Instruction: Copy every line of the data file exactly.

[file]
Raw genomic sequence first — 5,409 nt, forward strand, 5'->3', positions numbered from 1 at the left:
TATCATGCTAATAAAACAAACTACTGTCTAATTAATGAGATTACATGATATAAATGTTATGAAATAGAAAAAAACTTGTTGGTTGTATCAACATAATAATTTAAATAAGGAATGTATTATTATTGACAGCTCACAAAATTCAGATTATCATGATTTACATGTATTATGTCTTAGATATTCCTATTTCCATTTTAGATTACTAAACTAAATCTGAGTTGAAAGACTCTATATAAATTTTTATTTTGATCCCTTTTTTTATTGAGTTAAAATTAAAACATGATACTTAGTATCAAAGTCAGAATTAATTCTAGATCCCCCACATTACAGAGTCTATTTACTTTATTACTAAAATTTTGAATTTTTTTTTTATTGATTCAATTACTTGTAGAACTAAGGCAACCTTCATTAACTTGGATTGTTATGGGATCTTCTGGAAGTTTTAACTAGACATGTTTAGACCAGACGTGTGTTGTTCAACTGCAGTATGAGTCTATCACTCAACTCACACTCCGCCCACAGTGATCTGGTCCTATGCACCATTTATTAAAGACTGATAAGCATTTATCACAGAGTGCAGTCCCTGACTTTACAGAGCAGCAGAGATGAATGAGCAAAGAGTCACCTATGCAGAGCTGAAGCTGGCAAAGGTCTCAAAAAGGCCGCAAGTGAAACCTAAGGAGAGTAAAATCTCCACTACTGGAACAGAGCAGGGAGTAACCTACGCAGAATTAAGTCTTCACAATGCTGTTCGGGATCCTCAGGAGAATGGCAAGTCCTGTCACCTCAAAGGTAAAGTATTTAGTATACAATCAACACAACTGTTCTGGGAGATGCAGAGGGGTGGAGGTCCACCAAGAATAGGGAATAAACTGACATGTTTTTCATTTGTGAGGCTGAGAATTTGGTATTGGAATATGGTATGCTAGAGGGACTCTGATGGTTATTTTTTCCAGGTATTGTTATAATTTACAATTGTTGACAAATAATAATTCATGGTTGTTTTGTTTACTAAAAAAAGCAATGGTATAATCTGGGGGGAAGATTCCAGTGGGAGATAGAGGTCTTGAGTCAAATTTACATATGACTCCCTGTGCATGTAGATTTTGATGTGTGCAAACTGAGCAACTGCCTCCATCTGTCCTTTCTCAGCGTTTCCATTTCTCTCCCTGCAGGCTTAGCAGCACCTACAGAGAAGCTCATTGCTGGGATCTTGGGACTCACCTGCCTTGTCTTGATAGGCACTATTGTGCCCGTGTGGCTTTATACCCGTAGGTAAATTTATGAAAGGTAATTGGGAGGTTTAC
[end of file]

Raw genomic sequence first — 5,409 nt, forward strand, 5'->3', positions numbered from 1 at the left:
TATCATGCTAATAAAACAAACTACTGTCTAATTAATGAGATTACATGATATAAATGTTATGAAATAGAAAAAAACTTGTTGGTTGTATCAACATAATAATTTAAATAAGGAATGTATTATTATTGACAGCTCACAAAATTCAGATTATCATGATTTACATGTATTATGTCTTAGATATTCCTATTTCCATTTTAGATTACTAAACTAAATCTGAGTTGAAAGACTCTATATAAATTTTTATTTTGATCCCTTTTTTTATTGAGTTAAAATTAAAACATGATACTTAGTATCAAAGTCAGAATTAATTCTAGATCCCCCACATTACAGAGTCTATTTACTTTATTACTAAAATTTTGAATTTTTTTTTTATTGATTCAATTACTTGTAGAACTAAGGCAACCTTCATTAACTTGGATTGTTATGGGATCTTCTGGAAGTTTTAACTAGACATGTTTAGACCAGACGTGTGTTGTTCAACTGCAGTATGAGTCTATCACTCAACTCACACTCCGCCCACAGTGATCTGGTCCTATGCACCATTTATTAAAGACTGATAAGCATTTATCACAGAGTGCAGTCCCTGACTTTACAGAGCAGCAGAGATGAATGAGCAAAGAGTCACCTATGCAGAGCTGAAGCTGGCAAAGGTCTCAAAAAGGCCGCAAGTGAAACCTAAGGAGAGTAAAATCTCCACTACTGGAACAGAGCAGGGAGTAACCTACGCAGAATTAAGTCTTCACAATGCTGTTCGGGATCCTCAGGAGAATGGCAAGTCCTGTCACCTCAAAGGTAAAGTATTTAGTATACAATCAACACAACTGTTCTGGGAGATGCAGAGGGGTGGAGGTCCACCAAGAATAGGGAATAAACTGACATGTTTTTCATTTGTGAGGCTGAGAATTTGGTATTGGAATATGGTATGCTAGAGGGACTCTGATGGTTATTTTTTCCAGGTATTGTTATAATTTACAATTGTTGACAAATAATAATTCATGGTTGTTTTGTTTACTAAAAAAAGCAATGGTATAATCTGGGGGGAAGATTCCAGTGGGAGATAGAGGTCTTGAGTCAAATTTACATATGACTCCCTGTGCATGTAGATTTTGATGTGTGCAAACTGAGCAACTGCCTCCATCTGTCCTTTCTCAGCGTTTCCATTTCTCTCCCTGCAGGCTTAGCAGCACCTACAGAGAAGCTCATTGCTGGGATCTTGGGACTCACCTGCCTTGTCTTGATAGGCACTATTGTGCCCGTGTGGCTTTATACCCGTAGGTAAATTTATGAAAGGTAATTGGGAGGTTTAC